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My house I recently moved back into has a tree in the side yard that has over-grown the small retaining wall after 10+ years. I didn't know this was going on as I was an absentee owner for a while, but now am faced with roots that have squeezed on top of the wall bricks. I'm trying to widen the retaining wall to give the tree more room, but should I try and remove the bricks? I'm a little worried that if I remove the bricks the tree will become unstable. I see one root has managed to grow out of the bricks. I will try and make the wall taller too so the roots have dirt up to the bottom of the tree.

This is a beautiful tree and I don't want to have to cut it down, but it was certainly an error to plant it in this small of an area. Bad landscaping company for not planning ahead.

Anyone have any suggestions?

Partial tree including base

Up-close rootsRoots breaking throughNeed to widen retaining wall

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    no need to do anything, the tree has adapted just fine to the wall – kevinsky Jan 31 '18 at 0:55
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    Welcome Gail-SoCal! This is a great first question, with lots of details and pictures, which is what we ask for in order to best help you. I changed it just a little to fit our format. Since you're new here, I invite you to visit our help center. It will teach you how are site works and why it's different from some others you may have used. If you have questions about that, just leave a comment and someone will come along and help you! – Sue Saddest Farewell TGO GL Jan 31 '18 at 1:00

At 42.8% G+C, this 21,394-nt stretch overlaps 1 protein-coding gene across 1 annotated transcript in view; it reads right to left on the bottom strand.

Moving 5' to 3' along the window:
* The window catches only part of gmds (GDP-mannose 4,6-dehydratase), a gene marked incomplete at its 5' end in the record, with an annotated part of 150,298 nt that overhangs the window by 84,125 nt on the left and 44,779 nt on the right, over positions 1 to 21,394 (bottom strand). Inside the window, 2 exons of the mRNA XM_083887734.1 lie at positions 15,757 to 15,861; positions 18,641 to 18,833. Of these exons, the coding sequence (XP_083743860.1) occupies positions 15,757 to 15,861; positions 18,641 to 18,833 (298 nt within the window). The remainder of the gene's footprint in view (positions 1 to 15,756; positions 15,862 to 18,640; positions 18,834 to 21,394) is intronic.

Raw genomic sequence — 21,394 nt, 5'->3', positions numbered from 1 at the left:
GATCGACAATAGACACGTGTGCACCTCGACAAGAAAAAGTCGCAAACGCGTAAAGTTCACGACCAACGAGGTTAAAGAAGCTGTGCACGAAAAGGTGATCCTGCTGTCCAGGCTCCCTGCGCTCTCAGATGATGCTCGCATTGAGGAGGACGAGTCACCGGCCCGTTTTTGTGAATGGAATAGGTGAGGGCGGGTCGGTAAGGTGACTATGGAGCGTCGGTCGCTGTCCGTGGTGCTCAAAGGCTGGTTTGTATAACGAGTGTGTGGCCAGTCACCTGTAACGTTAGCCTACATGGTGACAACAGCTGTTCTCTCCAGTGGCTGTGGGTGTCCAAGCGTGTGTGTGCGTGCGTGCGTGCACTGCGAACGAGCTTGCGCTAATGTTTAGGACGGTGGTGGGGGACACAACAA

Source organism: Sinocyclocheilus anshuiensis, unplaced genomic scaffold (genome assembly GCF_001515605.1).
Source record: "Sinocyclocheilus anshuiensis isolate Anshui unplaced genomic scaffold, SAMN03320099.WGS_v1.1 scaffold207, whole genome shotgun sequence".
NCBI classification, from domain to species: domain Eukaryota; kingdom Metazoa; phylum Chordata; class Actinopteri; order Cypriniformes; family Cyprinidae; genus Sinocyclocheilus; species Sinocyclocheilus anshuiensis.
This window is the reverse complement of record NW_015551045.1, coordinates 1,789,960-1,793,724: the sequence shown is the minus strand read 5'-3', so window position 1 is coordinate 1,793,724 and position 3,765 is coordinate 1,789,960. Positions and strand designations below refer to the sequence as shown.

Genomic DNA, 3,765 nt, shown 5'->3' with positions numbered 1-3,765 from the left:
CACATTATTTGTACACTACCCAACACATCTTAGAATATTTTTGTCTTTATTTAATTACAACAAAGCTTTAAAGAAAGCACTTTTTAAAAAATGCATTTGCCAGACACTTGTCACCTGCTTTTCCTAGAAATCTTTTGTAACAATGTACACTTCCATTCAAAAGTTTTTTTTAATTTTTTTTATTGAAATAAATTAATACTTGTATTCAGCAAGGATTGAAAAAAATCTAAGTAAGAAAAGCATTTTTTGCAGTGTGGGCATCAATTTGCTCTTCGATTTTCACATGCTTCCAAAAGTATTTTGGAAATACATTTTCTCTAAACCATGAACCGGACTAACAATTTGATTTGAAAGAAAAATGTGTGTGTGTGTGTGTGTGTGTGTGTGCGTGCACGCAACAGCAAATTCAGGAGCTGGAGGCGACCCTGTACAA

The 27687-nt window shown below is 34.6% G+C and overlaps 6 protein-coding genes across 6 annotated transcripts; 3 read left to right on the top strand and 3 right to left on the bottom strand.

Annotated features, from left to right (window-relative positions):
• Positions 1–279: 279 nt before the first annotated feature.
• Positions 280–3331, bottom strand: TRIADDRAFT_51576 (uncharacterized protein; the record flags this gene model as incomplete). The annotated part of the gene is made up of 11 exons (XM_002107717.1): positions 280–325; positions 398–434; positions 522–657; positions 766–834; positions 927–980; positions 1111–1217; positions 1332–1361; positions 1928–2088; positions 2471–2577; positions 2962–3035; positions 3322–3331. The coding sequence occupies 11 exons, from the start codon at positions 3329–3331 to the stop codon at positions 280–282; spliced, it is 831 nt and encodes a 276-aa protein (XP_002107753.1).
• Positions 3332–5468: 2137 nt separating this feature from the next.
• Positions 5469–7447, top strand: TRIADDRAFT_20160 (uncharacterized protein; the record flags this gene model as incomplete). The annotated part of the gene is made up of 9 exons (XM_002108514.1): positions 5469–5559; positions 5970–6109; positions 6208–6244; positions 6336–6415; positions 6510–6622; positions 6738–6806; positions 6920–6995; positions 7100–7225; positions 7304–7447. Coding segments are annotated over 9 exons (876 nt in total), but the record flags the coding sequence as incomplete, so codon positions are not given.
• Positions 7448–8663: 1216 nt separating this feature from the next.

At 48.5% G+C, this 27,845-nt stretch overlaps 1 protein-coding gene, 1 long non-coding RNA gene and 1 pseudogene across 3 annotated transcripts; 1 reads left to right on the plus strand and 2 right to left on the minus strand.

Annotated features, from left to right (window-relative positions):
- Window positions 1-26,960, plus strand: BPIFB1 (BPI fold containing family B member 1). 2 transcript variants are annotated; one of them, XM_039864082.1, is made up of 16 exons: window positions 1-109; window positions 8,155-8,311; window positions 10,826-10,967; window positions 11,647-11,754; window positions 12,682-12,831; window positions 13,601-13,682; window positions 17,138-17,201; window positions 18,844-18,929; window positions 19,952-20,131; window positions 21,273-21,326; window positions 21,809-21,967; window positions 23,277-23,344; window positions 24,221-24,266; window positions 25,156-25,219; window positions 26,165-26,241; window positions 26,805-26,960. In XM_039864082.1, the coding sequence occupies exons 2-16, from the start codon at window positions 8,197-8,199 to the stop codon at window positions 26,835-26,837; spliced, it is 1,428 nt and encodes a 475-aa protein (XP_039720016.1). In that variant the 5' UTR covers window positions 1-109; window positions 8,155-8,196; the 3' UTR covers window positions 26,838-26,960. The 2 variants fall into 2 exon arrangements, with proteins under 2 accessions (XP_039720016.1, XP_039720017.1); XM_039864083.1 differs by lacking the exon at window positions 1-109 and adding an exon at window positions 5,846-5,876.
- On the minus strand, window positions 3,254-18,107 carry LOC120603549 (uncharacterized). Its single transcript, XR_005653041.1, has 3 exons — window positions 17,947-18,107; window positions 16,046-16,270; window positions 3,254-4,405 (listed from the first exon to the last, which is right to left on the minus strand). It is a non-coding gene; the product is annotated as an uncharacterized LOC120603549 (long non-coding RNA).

• Kevinsky, thanks for the feedback. Question, If I want to widen the retaining wall, do you think it'll be bad to at least move the bricks on the right-side of the tree (as shown in the last photo) to give some the roots more room to grown? I plan to add dirt to basically cover the old bricks that are sitting under the tree roots. Plan to expand the retaining wall by a good 1-1/2 feet and will move the shrubs to sit on-top of the new dirt and retaining wall. – Gail-SoCal Jan 31 '18 at 19:20
  • By the way, does anyone know what kind of tree I have here? – Gail-SoCal Jan 31 '18 at 19:25
  • @Gail-SoCal Trees like it just the way it is and do not take well to changes in grade around the roots or interlock that they were leaning on being moved. I would not recommend raising the grade around the tree or adding competitors for water and nutrients like shrubs. To find out what kind of tree it is please ask another question with a closeup of the leaves – kevinsky Feb 1 '18 at 11:02
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The bark appears to be Southern Magnolia (Magnolia grandiflora) which you can verify when it flowers.

It looks like a previous owner had your concern about the tree in this location and decided to try to cut it down. The result was that it produced multiple suckers from the base which the owner ignored. The roots are evidently finding new sources of nourishment but what would concern me is structural stability. It should be a single trunk solidly supported on a spreading root system. This has multiple trunks that could split open at any time. Time to bite the bullet, cut the tree, remove the root and rebuild the wall? Alternatively cut the tree and keep removing the suckers arising and let the root system just fade away.

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